GRANADA, Spain — A gathering of EU leaders ended in a semi-flop when Poland and Hungary forced delegates to drop a passage summing up the countries’ views on migration from a declaration that diplomats had been working on for weeks.
The last-minute row over migration came a day after another summit — this time of the European Political Community in Granada — was fraught with upsets as leaders failed to advance on resolving regional crises in the Southern Caucasus and Western Balkans. And after the British prime minister hustled a side event on migration before leaving the summit, host country Spain cancelled the planned press conference at the EPC Thursday.
At the end of Friday’s EU summit, Poland’s Prime Minister Mateusz Morawiecki, who faces a parliamentary election on October 15, took responsibility for strong-arming fellow leaders. “I expressed our position very strongly in the plenary and decided to veto the part of the bill that concerned migration,” he wrote on social media.
Hungary’s Viktor Orbán was particularly incendiary, saying Poland and Hungary were “pushed” by other EU members to sign off on an EU migration reform plan earlier this week but would not endorse any compromise position in Granada. “After this, there is no chance to have any kind of compromise and agreement on migration … because legally we are raped. If you are raped, legally, forced to accept something you don’t like, how would you like to have a compromise and an agreement? It’s impossible,” he said earlier in the day.
But leaders at the EU summit put a brave face on the political hijacking.
Dutch Prime Minister Mark Rutte said the dispute over migration wasn’t that “big” and boiled down to domestic policy issues in Poland and Hungary. “There are elections in Poland in a week’s time, and Viktor Orbán likes to create some upheaval and bedlam,” he said, adding that the migration deal was in their interest as it “increases control on outer borders.”
Seeking ways to bring down the number of refugees and migrants arriving illegally in Europe was high on the agenda at the summit of European leaders in Granada. Migration remains a key concern for the bloc, especially ahead of European elections next year and amid rising populism that frequently stokes anti-immigrant rhetoric.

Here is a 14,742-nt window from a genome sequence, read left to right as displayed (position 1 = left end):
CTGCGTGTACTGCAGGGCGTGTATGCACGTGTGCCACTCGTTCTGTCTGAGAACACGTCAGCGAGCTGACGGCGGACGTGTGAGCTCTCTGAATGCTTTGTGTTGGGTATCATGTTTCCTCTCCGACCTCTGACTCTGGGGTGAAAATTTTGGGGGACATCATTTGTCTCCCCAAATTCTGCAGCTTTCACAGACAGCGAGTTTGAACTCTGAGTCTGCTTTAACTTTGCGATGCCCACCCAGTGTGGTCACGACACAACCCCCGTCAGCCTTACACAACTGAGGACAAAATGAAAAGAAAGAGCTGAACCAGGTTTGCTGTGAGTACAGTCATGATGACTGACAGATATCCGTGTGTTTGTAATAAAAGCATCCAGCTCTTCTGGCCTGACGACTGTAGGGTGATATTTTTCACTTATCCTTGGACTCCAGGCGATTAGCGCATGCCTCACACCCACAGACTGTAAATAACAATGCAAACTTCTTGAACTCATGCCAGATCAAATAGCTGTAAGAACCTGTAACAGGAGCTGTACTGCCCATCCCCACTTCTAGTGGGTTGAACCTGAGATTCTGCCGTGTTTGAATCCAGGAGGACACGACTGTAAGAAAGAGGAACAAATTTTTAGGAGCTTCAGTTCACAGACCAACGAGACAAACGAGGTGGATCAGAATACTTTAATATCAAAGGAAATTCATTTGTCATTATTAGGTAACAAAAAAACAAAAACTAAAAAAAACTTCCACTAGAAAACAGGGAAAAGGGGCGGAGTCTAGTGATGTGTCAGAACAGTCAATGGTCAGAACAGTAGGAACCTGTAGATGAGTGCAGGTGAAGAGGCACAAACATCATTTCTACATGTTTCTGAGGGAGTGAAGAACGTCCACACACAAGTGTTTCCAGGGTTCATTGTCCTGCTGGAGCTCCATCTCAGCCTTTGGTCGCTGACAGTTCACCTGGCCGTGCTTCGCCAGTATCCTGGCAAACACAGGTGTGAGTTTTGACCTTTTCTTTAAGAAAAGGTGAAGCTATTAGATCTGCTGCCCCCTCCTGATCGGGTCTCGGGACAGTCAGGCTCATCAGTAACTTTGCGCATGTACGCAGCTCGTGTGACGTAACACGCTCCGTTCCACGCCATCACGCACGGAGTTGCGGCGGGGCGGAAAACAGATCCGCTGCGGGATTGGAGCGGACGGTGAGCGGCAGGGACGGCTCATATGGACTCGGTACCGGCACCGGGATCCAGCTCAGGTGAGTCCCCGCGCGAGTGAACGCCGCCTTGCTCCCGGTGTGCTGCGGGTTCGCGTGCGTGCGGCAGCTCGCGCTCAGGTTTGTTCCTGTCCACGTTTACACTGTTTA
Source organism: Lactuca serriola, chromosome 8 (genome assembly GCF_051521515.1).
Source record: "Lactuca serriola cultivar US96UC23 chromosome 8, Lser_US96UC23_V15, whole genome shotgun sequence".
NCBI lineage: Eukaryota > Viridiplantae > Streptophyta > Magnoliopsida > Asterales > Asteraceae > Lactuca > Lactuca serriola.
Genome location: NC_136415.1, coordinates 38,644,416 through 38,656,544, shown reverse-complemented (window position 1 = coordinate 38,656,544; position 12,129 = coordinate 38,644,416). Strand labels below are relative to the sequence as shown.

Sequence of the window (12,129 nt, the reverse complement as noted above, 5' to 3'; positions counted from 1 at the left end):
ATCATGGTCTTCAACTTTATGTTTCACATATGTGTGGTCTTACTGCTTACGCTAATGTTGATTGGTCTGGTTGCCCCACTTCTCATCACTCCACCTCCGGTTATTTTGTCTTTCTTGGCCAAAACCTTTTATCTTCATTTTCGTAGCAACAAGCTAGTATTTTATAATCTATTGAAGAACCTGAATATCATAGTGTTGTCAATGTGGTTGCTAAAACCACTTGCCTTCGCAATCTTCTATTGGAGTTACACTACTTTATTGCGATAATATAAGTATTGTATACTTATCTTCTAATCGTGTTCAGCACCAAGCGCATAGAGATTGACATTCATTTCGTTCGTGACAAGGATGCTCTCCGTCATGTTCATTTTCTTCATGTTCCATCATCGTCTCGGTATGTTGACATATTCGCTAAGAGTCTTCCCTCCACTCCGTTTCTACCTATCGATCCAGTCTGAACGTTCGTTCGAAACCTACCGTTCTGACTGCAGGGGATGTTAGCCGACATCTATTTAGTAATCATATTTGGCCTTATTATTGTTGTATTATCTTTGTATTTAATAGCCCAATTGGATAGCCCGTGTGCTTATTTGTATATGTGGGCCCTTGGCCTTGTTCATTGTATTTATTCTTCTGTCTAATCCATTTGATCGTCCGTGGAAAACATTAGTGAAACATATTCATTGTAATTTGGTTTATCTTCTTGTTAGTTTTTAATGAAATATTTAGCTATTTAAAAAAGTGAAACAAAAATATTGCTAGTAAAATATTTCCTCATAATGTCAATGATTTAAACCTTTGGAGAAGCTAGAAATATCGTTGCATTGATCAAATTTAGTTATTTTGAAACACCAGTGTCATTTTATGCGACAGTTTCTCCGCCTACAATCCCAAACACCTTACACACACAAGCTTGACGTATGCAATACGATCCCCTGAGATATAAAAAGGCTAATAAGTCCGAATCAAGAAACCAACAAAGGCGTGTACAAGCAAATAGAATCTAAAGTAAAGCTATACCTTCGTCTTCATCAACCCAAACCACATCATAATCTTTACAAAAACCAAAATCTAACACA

After months of deadlock, EU members agreed Wednesday on the final part of a migration deal that would toughen measures against illegal migration and introduce an agreement to distribute arriving migrants among EU members.
Talking about enlargement
Despite the row on migration, the 27 leaders reached an agreement on the rest of the declaration which included a passage about EU enlargement, a day after Ukraine’s President Volodymyr Zelenskyy and several other leaders of EU candidate countries took part in the summit of the European Political Community.
The statement read that “enlargement is a geostrategic investment in peace, security and prosperity” but made no reference to specific countries such as Ukraine seeking to join the EU. A key request of the French and the Germans, the statement made reference to “reforms” that would be needed to prepare for new joiners.
German Chancellor Olaf Scholz pushed to revamp how the EU takes decisions, saying “we need important decisions with only a qualified majority” rather than through unanimity of all EU leaders — which sometimes leads to just a few countries blocking the rest like on migration at Friday’s summit.
EU leaders held talks on Friday morning about strategic autonomy and enlargement, its timeframe and what reforms would be needed if Ukraine, Moldova and others were to join the union.
French President Emmanuel Macron told reporters that “a consensus” was building over the “geopolitical transformation of Europe.”
“We need to move more quickly. There was no decision taken — some are against, others are in favor of a very conventional [accession] process,” said Macron.
At the closing press conference of the summit, European Commission President Ursula Von der Leyen advocated for enlargement as a win-win, that’s both “beneficial to the country that joined the EU” and to “the EU to a wide extent.”